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C22 Spinnaker Fundamentals

This article discusses the fundamentals of the rigging and crew management for the C-22 spinnaker, or "chute" as it is often called. The discussion topics include the C-22 spinnaker sail, rigging the boat, raising/lowering the sail, jibing, and the use of “crew cards” to define crew responsibilities.

 

The Spinnaker Sail

The spinnaker sail is controlled by three lines, a halyard and two sheets, that are attached to thethree corners of the sail. Figure 1 shows a diagram of the C-22 spinnaker. The bottom edge of the sail is the foot and the sides (leech and luff) are of equal length making it a “symmetric” spinnaker. The bottom corners of the sail are interchangeable, and are called the tack (corner attached to the “guy” that is led through the end of the spinnaker pole) and the clew (free end that is attached to the sheet). The top corner is the head and is attached to the spinnaker halyard that raises and lowers the sail. The halyard has a swivel to allow the sail to untwist. The C-22 class rules limit the size of a spinnaker to 25ft.-10in. maximum length of the leech and luff and 14ft.-5in. maximum width or “girth”. The sail is made of lightweight nylon material. The chute is packed and stored in a basket in the cabin companion-way or a bag, called a turtle, that is attached to the bow pulpit. The basket is the most popular approach. When packing the chute into the basket or bag, make sure the corners of the sail are on top for easy attachment of the halyard and sheets. Also, make sure that the leech and luff edges do not get twisted.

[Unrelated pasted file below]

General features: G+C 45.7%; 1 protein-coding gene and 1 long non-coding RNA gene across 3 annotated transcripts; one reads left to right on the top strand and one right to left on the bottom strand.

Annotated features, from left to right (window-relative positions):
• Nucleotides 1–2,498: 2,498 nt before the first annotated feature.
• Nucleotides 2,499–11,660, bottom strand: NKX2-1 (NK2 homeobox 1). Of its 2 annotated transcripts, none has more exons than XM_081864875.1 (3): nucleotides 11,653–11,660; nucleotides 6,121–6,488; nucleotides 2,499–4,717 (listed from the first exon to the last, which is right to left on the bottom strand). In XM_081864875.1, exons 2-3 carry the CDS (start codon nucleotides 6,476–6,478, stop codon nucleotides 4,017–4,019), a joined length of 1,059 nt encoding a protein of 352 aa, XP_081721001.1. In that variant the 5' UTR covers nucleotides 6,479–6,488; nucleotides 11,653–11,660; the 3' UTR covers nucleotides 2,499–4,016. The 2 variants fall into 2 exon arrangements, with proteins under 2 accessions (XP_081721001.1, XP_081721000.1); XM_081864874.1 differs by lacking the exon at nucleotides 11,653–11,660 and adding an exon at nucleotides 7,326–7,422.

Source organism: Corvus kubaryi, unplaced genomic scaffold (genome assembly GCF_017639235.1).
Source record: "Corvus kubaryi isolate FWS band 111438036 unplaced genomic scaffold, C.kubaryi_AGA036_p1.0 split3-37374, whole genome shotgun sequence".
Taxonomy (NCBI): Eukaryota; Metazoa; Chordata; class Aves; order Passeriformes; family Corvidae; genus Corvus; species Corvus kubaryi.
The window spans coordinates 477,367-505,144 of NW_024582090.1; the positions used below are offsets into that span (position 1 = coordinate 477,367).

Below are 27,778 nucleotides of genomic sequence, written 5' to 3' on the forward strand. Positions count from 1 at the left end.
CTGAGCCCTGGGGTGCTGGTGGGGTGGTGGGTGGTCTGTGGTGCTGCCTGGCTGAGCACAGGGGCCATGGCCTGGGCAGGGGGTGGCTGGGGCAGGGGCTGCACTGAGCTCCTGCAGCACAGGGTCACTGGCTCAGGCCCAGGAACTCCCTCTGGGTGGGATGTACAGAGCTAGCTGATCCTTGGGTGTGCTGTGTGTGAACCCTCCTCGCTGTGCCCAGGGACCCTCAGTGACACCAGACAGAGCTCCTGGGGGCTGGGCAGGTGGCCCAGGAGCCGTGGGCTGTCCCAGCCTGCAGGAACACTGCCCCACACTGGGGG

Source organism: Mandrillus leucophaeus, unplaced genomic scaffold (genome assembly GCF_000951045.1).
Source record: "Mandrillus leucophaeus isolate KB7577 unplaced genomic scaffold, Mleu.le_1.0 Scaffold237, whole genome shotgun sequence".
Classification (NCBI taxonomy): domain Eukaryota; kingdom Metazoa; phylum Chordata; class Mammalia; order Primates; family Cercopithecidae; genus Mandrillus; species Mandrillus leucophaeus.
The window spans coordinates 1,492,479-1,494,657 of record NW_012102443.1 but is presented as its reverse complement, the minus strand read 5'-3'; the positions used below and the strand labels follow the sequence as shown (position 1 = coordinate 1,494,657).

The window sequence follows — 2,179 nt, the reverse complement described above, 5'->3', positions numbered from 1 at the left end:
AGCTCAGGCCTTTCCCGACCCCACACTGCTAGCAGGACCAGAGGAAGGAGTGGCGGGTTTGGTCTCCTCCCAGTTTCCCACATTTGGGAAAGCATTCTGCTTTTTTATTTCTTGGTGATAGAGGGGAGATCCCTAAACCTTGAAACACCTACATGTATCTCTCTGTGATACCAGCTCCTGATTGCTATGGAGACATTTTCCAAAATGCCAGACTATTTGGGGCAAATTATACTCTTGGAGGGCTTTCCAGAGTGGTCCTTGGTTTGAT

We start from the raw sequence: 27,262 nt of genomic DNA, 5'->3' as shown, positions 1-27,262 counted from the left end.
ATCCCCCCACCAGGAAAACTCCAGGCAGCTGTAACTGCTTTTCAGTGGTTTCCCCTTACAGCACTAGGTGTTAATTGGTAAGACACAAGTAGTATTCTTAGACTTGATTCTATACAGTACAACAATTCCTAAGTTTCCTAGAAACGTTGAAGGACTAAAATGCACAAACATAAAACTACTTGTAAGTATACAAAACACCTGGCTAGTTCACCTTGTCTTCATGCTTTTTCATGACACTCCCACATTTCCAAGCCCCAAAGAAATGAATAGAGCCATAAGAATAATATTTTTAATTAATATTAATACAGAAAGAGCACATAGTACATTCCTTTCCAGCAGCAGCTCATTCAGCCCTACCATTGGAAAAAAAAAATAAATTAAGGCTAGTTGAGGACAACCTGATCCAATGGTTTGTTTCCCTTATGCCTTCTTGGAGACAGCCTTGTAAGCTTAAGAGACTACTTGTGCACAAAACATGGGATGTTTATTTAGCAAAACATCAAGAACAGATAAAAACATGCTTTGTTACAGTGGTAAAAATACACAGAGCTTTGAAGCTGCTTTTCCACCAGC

Rigging the Boat

The rigging of the boat for the spinnaker is shown in Figure 2. A spinnaker pole is used to set the windward corner or tack of the sail. C-22 class rules limit the pole to a maximum length of 8 ft. It has interchangeable ends with jaws that attach to the guy at the outboard end and a ring on the mast at the inboard end. The pole height is controlled with two lines called the topping lift and downhaul or foreguy. The pole is trimmed fore-and-aft using the guy to position the pole perpendicular to the wind. The halyard raises and lowers the sail and is led through a block at the masthead and is cleated to the mast in a convenient location for the foredeck crew. The two sheets are attached to the clews of the sail and led aft to two ratchet blocks on the stern and then forward and trimmed by the cockpit crew.

Raising, Lowering, & Trimming the Chute

Learning to raise and lower the chute should be practiced in mild wind (5-10 knots) and waveconditions. Steps in raising and trimming the chute are as follows: